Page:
Photo: Shuker Singlecut Elite
Q: I see a lot of people talking about the use of bass ramps. I see that’s it’s basically a piece of wood in between the pickups, but I’m not sure what the benefits are. Also, how do you make one?
A: A ramp (or finger ramp) was created out of the desire to broaden the range of feeling one gets from playing over the pickup with the plucking hand (a la Jaco and many modern players). Personally, I really developed as a player with a love of the feel of playing over the pickup because it kept my fingers from digging too deep on the strings. Playing over the back pickup also allows for a higher string tension and makes it easier to play fast.
However, once I started exploring the full range of sounds on the bass, I realized that much could be gained from utilizing a broader range in hand position. I might pluck anywhere from the bridge and on up toward the neck (even up to about the 12th fret), depending on the sound I want.
The problem is – especially for one who who has become quite used to the feel of plucking directly over the pickups – is that it can feel weird to pluck in different areas in between the fretboard and bridge.
Enter the bass ramp.
As you said, it is simply a piece of wood, shaped to fit directly in between the pickups so it would feel uniform all of the way across.
This is especially appealing to players who play finger-style and need to play fast at times. It is significantly easier to develop a light and speedy touch with a ramp because it simply doesn’t allow you to play too hard (especially if you keep your pickups and ramp pretty high and close to the strings.
A ramp can be made of anything really, but wood is often the easiest to bring to the proper shape and also feels good under the fingers. I’ve seen some pretty cool looking designs with clear or colored plastics, and I now have a design with Pete Skjold where we’ve actually created a much larger pickup mold for the pickups so it really looks like one giant pickup. This is less about aesthetic and more because I found myself a little distracted by the seams in between the wood and pickups. Other luthiers can also make one large wooden pickup cover that can use as much space as you like.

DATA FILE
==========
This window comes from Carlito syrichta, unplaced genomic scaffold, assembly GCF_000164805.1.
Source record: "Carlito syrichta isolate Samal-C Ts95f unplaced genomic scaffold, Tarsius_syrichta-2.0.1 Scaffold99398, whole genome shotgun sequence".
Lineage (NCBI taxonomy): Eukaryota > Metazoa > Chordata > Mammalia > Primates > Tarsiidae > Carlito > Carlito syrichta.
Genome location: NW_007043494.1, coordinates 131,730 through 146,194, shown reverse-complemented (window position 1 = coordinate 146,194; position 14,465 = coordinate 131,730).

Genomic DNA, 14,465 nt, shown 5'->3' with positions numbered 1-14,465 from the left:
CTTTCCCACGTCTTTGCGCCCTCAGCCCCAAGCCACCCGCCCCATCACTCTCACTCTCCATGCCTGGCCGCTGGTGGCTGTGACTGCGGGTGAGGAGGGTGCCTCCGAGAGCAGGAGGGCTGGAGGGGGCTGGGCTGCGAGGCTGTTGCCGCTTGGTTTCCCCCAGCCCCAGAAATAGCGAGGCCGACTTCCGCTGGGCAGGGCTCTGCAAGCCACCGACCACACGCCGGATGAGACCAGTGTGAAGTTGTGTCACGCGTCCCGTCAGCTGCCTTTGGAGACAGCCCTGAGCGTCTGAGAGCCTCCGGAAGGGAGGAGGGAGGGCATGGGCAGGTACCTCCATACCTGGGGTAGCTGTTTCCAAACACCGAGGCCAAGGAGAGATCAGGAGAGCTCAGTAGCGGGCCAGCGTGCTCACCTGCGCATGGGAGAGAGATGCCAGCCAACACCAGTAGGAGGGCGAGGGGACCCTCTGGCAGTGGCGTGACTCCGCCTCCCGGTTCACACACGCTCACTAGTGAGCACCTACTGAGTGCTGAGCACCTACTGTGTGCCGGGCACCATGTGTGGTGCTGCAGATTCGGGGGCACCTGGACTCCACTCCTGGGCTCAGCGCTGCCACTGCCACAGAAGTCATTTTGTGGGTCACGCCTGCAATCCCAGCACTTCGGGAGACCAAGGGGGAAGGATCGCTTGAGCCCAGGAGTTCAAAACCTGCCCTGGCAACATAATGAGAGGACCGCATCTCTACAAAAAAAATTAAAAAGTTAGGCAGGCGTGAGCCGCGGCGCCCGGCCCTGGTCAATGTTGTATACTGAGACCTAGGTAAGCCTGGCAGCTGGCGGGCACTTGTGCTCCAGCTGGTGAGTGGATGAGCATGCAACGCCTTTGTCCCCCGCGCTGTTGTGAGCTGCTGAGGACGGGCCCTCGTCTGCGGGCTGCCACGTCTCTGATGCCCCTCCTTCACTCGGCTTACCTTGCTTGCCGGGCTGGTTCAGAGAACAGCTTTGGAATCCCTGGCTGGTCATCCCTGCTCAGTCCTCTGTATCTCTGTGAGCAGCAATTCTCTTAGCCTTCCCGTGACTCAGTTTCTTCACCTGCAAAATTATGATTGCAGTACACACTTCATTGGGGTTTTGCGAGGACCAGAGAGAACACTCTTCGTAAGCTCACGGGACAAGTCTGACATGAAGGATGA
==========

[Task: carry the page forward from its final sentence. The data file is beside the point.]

One thing I will add based on my experience: if you are looking to really hone your technique, pay attention to the curvature of your fretboard. It drives me nuts when luthiers put flat pickups on a bass with a radiused neck, for example. This holds true for ramps as well. If you truly want an even playing surface for your right hand, the pickups and ramp (unless you are using one larger cover of some kind) must match the radius of the fretboard and you will also want a uniform string height.
Personally, unless you have a wood shop and are fairly handy, I would find a wood worker, luthier or carpenter of some kind to help you make your ramp. It’s just not worth the trouble and danger of trying to do it yourself without the proper tools. You will also want to measure all four corners of the inside space in between the pickups. Don’t just measure one side or corner and think that it will be a smooth surface as you pickups are likely slightly different heights from one end to the other.
Some have gotten quite fancy with their ramps and integrated screws to adjust the height of each corner of the ramp. I’ve generally just measured properly, discerned exactly what I wanted and attached it with thin, double-sided tape. This allows me to remove it if I want and leave no holes or marks on the instruments face.
Remember: measure twice, cut once. Really sketch out what you need and have someone make it for you unless you feel confident in your wood working skills.
A ramp is fantastic for those who want to really develop their right hand and develop a light touch which also facilitates speed.
But it also comes with a warning: once you get used to playing with a ramp, many find it quite difficult and awkward to play without one. It has a way of changing your approach to the instrument.
Readers, how about you? Do you use a ramp? Have you tried one and decided to switch back? What’s your take? Tell us about it in the comments.